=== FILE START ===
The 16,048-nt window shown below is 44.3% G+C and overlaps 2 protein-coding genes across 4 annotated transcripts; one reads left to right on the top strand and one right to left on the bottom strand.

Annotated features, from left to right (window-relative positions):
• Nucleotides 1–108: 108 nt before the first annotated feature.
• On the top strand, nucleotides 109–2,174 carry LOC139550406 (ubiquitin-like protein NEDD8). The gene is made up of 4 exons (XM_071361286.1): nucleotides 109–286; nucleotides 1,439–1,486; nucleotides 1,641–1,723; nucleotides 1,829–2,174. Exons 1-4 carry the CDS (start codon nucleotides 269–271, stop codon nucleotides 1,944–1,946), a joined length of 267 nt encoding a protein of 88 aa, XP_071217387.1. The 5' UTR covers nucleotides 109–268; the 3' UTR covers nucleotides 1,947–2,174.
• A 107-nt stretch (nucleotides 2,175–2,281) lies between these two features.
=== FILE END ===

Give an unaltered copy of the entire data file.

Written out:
The 16,048-nt window shown below is 44.3% G+C and overlaps 2 protein-coding genes across 4 annotated transcripts; one reads left to right on the top strand and one right to left on the bottom strand.

Annotated features, from left to right (window-relative positions):
• Nucleotides 1–108: 108 nt before the first annotated feature.
• On the top strand, nucleotides 109–2,174 carry LOC139550406 (ubiquitin-like protein NEDD8). The gene is made up of 4 exons (XM_071361286.1): nucleotides 109–286; nucleotides 1,439–1,486; nucleotides 1,641–1,723; nucleotides 1,829–2,174. Exons 1-4 carry the CDS (start codon nucleotides 269–271, stop codon nucleotides 1,944–1,946), a joined length of 267 nt encoding a protein of 88 aa, XP_071217387.1. The 5' UTR covers nucleotides 109–268; the 3' UTR covers nucleotides 1,947–2,174.
• A 107-nt stretch (nucleotides 2,175–2,281) lies between these two features.